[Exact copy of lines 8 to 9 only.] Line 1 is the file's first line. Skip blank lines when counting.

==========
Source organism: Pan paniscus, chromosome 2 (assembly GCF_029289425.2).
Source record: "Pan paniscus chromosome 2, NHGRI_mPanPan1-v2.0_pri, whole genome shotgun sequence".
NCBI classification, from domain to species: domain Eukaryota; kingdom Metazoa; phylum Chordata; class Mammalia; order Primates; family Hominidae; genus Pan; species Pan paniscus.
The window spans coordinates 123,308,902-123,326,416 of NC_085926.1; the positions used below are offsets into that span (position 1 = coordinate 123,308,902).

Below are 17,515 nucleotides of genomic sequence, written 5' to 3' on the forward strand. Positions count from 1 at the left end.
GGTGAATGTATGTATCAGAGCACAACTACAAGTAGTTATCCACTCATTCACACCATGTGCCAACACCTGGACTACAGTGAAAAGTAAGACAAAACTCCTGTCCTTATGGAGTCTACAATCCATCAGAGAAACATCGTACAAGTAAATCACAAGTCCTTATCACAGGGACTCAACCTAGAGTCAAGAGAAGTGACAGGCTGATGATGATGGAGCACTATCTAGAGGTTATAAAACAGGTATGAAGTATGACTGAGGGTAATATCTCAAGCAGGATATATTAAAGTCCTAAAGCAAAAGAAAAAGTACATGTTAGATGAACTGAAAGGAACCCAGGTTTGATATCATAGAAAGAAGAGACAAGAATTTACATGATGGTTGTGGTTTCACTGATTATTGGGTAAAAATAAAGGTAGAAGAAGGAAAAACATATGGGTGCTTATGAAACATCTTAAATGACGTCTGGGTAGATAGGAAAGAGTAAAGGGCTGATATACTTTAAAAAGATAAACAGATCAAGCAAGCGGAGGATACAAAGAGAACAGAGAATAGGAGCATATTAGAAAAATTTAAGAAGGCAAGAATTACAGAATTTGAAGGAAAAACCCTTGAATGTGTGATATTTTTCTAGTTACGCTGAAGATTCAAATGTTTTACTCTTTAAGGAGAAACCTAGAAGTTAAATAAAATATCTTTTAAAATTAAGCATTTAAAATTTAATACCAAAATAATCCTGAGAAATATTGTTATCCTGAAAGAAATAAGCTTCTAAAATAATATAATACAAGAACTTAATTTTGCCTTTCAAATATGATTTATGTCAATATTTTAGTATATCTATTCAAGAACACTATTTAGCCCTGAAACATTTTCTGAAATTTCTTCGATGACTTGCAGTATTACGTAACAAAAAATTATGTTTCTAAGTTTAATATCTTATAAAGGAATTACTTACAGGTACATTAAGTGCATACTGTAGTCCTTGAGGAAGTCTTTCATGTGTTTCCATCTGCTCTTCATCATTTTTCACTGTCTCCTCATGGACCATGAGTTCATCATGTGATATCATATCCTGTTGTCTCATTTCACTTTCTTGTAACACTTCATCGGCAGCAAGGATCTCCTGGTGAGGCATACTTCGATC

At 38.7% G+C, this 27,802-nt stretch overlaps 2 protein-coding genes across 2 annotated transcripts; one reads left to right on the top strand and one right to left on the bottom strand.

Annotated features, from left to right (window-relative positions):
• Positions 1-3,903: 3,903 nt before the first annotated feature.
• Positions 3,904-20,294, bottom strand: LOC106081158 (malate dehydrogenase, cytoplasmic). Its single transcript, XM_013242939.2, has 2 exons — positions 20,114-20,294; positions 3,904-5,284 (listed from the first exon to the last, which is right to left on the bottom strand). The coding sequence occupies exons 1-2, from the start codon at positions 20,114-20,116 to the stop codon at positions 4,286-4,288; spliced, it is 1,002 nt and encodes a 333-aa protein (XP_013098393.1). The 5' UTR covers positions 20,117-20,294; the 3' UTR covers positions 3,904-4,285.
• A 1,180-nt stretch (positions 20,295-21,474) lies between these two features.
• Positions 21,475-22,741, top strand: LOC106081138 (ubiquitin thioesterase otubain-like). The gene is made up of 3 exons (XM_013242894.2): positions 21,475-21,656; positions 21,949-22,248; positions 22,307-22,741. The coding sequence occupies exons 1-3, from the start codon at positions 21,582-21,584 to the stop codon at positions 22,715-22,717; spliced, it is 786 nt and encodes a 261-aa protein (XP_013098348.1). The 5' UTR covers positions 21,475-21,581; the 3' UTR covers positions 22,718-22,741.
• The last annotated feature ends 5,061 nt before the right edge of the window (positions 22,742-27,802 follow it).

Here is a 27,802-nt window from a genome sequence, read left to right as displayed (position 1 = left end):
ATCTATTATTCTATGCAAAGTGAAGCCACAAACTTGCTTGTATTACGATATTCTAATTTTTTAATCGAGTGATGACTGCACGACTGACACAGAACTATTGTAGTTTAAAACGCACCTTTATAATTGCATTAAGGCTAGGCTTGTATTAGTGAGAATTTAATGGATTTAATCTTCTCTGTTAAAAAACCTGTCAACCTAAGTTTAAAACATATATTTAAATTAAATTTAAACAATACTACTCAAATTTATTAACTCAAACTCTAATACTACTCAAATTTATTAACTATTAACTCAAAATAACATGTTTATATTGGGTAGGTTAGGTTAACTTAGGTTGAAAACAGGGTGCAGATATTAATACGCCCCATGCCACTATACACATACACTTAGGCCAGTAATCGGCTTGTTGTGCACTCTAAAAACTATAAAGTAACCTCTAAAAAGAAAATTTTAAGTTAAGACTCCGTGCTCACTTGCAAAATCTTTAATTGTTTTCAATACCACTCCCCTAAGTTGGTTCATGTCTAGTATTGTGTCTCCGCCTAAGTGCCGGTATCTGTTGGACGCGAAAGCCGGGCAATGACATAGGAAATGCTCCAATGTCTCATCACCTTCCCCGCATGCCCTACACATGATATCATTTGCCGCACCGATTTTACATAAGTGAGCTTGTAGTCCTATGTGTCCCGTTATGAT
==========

Annotated features, from left to right (window-relative positions):
• Positions 1-3,903: 3,903 nt before the first annotated feature.